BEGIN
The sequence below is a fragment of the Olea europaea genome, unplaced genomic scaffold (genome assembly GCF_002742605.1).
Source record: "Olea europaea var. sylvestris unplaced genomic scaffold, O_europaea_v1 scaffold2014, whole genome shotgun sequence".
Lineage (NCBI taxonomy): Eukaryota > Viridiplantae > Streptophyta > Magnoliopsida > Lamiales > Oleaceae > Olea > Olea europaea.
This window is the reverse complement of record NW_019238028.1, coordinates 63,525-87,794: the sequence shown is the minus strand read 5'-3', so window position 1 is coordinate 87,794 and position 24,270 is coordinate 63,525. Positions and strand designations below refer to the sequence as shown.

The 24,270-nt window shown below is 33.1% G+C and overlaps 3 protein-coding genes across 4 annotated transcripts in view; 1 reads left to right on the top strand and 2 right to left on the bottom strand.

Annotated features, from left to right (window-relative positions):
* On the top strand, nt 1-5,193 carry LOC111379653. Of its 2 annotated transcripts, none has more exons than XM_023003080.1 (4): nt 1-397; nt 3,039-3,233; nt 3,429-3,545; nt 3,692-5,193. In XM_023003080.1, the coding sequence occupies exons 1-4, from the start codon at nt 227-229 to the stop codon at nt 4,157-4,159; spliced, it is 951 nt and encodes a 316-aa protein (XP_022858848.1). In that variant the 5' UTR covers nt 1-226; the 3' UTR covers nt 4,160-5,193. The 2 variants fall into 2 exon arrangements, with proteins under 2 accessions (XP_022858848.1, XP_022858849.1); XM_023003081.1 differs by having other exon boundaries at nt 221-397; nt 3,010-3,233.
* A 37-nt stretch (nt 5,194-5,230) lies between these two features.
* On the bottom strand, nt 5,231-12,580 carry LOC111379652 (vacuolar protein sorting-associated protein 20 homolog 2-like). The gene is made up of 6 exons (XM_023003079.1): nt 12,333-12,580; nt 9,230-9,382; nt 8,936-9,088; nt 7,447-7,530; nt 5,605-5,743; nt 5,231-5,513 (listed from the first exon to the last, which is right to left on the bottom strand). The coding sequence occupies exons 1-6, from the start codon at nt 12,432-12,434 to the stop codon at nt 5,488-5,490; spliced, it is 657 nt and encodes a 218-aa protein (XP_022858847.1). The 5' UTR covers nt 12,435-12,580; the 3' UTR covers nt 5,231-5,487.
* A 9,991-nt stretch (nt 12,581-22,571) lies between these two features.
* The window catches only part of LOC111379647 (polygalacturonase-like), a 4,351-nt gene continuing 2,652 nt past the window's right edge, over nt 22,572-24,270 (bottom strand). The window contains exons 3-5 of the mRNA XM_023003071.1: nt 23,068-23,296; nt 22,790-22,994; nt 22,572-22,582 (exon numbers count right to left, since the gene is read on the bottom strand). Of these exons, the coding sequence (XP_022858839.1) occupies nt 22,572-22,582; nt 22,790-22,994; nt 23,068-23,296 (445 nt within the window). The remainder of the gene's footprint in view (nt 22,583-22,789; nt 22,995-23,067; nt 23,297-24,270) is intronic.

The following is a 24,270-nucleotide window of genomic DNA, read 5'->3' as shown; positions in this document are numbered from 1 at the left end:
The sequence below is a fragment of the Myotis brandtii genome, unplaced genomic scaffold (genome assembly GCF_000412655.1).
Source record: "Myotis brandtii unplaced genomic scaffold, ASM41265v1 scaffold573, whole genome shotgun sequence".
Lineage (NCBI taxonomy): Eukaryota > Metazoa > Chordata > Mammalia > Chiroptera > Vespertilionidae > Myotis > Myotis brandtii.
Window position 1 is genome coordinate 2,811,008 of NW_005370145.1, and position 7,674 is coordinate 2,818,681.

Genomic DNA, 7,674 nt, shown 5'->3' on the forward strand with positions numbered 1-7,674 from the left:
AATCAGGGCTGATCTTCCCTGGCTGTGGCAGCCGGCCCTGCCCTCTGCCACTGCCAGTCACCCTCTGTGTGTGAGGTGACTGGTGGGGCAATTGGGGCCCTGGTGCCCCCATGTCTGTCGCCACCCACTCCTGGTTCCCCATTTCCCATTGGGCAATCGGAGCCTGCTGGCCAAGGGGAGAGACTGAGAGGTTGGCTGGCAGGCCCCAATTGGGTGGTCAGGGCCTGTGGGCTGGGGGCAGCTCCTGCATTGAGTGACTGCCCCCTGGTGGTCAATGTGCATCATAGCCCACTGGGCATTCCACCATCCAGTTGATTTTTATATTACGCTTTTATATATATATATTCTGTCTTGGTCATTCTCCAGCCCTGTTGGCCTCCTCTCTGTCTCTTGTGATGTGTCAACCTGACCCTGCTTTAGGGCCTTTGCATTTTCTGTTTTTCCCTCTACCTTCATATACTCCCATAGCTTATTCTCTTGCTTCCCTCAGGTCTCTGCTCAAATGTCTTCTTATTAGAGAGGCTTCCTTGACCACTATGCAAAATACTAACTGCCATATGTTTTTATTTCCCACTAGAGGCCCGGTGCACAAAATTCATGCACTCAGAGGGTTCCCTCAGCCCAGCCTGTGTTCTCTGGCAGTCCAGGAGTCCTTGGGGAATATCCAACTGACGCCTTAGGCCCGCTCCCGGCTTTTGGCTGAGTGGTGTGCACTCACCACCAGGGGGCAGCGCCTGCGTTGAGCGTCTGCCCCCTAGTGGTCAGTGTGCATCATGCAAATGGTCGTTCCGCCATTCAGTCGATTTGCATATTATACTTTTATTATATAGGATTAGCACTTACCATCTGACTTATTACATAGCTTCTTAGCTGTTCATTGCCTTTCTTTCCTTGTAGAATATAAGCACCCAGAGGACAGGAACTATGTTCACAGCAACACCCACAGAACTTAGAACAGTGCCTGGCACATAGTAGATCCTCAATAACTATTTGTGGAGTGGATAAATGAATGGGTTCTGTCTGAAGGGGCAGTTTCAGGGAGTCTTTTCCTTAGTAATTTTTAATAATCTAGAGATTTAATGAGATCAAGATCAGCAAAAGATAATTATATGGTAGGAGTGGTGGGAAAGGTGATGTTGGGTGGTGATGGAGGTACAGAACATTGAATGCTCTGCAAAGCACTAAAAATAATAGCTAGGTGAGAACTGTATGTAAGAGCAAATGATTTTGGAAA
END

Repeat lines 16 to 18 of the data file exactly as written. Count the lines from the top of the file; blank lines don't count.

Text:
Window position 1 is genome coordinate 2,811,008 of NW_005370145.1, and position 7,674 is coordinate 2,818,681.

Genomic DNA, 7,674 nt, shown 5'->3' on the forward strand with positions numbered 1-7,674 from the left:
AATCAGGGCTGATCTTCCCTGGCTGTGGCAGCCGGCCCTGCCCTCTGCCACTGCCAGTCACCCTCTGTGTGTGAGGTGACTGGTGGGGCAATTGGGGCCCTGGTGCCCCCATGTCTGTCGCCACCCACTCCTGGTTCCCCATTTCCCATTGGGCAATCGGAGCCTGCTGGCCAAGGGGAGAGACTGAGAGGTTGGCTGGCAGGCCCCAATTGGGTGGTCAGGGCCTGTGGGCTGGGGGCAGCTCCTGCATTGAGTGACTGCCCCCTGGTGGTCAATGTGCATCATAGCCCACTGGGCATTCCACCATCCAGTTGATTTTTATATTACGCTTTTATATATATATATTCTGTCTTGGTCATTCTCCAGCCCTGTTGGCCTCCTCTCTGTCTCTTGTGATGTGTCAACCTGACCCTGCTTTAGGGCCTTTGCATTTTCTGTTTTTCCCTCTACCTTCATATACTCCCATAGCTTATTCTCTTGCTTCCCTCAGGTCTCTGCTCAAATGTCTTCTTATTAGAGAGGCTTCCTTGACCACTATGCAAAATACTAACTGCCATATGTTTTTATTTCCCACTAGAGGCCCGGTGCACAAAATTCATGCACTCAGAGGGTTCCCTCAGCCCAGCCTGTGTTCTCTGGCAGTCCAGGAGTCCTTGGGGAATATCCAACTGACGCCTTAGGCCCGCTCCCGGCTTTTGGCTGAGTGGTGTGCACTCACCACCAGGGGGCAGCGCCTGCGTTGAGCGTCTGCCCCCTAGTGGTCAGTGTGCATCATGCAAATGGTCGTTCCGCCATTCAGTCGATTTGCATATTATACTTTTATTATATAGGATTAGCACTTACCATCTGACTTATTACATAGCTTCTTAGCTGTTCATTGCCTTTCTTTCCTTGTAGAATATAAGCACCCAGAGGACAGGAACTATGTTCACAGCAACACCCACAGAACTTAGAACAGTGCCTGGCACATAGTAGATCCTCAATAACTATTTGTGGAGTGGATAAATGAATGGGTTCTGTCTGAAGGGGCAGTTTCAGGGAGTCTTTTCCTTAGTAATTTTTAATAATCTAGAGATTTAATGAGATCAAGATCAGCAAAAGATAATTATATGGTAGGAGTGGTGGGAAAGGTGATGTTGGGTGGTGATGGAGGTACAGAACATTGAATGCTCTGCAAAGCACTAAAAATAATAGCTAGGTGAGAACTGTATGTAAGAGCAAATGATTTTGGAAA